What a difference a generation has made for rivers
We have seen the waterways go from catching fire to running clear and clean
Many of us can still remember in 1969 watching TV broadcasts of the Cuyahoga River in Ohio on fire. The toxic pollution that ignited in that river wasn’t unique to the Cuyahoga – rivers across the nation were heavily polluted, including many right here in New Hampshire. But that image of a river afire was seared into our collective conscience and helped to change the way our nation thinks about our waterways and the environment in general.
In 1972, Congress enacted the Clean Water Act, and the cleanup of rivers across the country commenced. By the time the New Hampshire Department of Environmental Services was formed in 1987, the state Water Supply and Pollution Control Commission had already worked with many communities and industries to implement river water quality improvements including more effective wastewater treatment technologies.
Additionally, the New Hampshire legislature, recognizing that our rivers are significant economic and aesthetic assets, created the New Hampshire Rivers Management and Protection Program in 1988, just one year after the formation of DES.
A distinctive characteristic of the rivers program is the partnership created between and among state government, local citizens and their towns through the formation of a local advisory committee for each designated river. These local groups have worked to successfully designate 18 rivers or river segments into the rivers program.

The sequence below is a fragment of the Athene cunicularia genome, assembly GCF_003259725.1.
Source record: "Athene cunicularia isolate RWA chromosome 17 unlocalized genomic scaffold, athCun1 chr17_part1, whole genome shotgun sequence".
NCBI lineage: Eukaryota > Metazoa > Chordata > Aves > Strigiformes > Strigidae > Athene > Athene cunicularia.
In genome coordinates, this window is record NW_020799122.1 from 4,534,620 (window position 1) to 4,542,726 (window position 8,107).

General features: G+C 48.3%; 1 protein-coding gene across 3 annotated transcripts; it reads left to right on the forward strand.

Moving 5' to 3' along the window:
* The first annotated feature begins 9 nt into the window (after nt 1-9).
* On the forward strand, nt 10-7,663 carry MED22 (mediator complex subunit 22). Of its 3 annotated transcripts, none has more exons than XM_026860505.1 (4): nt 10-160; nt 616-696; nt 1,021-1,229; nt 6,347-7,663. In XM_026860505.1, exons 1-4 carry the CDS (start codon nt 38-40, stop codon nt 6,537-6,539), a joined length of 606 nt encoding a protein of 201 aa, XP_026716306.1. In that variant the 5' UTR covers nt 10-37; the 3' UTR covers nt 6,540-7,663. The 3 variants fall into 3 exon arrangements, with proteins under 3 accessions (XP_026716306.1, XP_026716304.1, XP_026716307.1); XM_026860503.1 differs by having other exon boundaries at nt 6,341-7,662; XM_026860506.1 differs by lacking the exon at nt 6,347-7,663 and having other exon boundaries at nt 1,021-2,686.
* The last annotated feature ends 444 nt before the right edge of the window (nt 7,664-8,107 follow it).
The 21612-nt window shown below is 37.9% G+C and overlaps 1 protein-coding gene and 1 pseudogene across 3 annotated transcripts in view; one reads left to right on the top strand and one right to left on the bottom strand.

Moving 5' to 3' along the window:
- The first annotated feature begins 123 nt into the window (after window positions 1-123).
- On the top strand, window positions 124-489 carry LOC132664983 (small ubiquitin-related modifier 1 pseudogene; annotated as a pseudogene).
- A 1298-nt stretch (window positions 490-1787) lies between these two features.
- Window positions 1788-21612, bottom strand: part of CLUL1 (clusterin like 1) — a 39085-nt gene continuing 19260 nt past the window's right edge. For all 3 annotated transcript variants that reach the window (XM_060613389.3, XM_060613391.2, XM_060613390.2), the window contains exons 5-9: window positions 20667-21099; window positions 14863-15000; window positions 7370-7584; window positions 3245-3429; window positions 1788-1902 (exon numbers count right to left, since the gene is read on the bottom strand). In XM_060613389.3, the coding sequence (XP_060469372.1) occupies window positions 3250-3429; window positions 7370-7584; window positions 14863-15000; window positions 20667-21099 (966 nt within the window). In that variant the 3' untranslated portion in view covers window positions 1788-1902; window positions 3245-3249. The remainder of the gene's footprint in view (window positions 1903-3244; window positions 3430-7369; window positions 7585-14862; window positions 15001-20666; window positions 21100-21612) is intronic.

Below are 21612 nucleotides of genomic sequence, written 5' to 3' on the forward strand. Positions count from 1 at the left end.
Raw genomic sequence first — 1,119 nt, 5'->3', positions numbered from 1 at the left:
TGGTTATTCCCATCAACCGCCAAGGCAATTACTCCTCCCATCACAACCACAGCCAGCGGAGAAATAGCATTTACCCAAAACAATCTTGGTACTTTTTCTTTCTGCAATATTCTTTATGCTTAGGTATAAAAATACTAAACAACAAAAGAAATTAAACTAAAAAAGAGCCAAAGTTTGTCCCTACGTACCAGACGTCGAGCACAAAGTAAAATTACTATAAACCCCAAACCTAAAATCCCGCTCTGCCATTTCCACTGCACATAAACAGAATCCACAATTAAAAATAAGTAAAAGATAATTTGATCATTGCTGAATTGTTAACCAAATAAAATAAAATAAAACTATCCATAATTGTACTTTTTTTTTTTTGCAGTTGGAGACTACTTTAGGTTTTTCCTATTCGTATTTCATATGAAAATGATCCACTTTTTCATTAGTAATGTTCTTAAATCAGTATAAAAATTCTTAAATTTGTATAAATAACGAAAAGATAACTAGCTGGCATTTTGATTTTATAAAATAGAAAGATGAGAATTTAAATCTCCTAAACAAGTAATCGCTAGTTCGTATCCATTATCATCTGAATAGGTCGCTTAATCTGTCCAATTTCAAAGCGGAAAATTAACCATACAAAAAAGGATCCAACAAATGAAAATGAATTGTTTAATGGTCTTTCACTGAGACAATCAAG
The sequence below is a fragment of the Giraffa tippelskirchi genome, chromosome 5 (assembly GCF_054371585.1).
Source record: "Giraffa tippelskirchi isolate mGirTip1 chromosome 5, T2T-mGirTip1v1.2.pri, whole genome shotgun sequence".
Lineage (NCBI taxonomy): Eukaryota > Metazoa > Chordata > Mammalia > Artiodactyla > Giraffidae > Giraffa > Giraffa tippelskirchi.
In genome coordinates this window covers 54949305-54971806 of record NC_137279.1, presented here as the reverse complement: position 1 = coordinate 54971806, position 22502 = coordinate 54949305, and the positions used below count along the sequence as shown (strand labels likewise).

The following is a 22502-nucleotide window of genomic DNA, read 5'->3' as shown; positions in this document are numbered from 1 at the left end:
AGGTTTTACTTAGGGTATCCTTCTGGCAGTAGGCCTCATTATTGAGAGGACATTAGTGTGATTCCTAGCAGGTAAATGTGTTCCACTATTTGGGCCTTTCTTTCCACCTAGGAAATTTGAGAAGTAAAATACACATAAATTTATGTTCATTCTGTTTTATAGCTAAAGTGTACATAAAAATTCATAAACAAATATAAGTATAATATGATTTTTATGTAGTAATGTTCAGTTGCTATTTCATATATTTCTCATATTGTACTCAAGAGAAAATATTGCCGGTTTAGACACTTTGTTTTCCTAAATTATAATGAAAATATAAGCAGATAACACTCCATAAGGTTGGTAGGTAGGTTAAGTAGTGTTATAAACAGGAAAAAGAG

The committees develop and implement a local river corridor management plan and advise local, state and federal agencies of activities that may affect the water quality or flow of the designated river.
While we have made real progress cleaning up our rivers and the water quality is generally good, they continue to be polluted by wastewater discharges, failed septic systems, rain and snow that carry airborne pollution and agricultural and urban stormwater discharges containing bacteria, road salt, oils and other pollutants.
Recognizing the need to document river water quality and wanting to engage interested and concerned individuals and groups, DES established the Volunteer River Assessment Program in 1998.
Since DES has limited staff available to conduct water quality monitoring, it is the data collected by these volunteers and other professionals that DES uses to make informed decisions to correct water quality problems.
VRAP now supports 28 volunteer groups and 200 volunteers who monitor 250 stations on numerous rivers throughout the state.
Another component of the Rivers Program is the Instream Flow Program, whose goal is to ensure that the water within our rivers will support human and natural uses. Currently, the program is working on pilot projects on the Lamprey and Souhegan rivers to determine how to best meet the needs of water users and not harm the river ecosystems.
Given our historic relationship with our rivers, we will continue to expect our rivers to sustain our lives by providing us with safe drinking water, boating and fishing opportunities, flood protection, and hydroelectric power, while ensuring the health of plant and animal life. We must keep our rivers clean and healthy in order to sustain our economy and quality of life.
Thomas S. Burack is commissioner of the state Department of Environmental Services, which this year celebrates its 25th anniversary.Edit ModuleShow Tags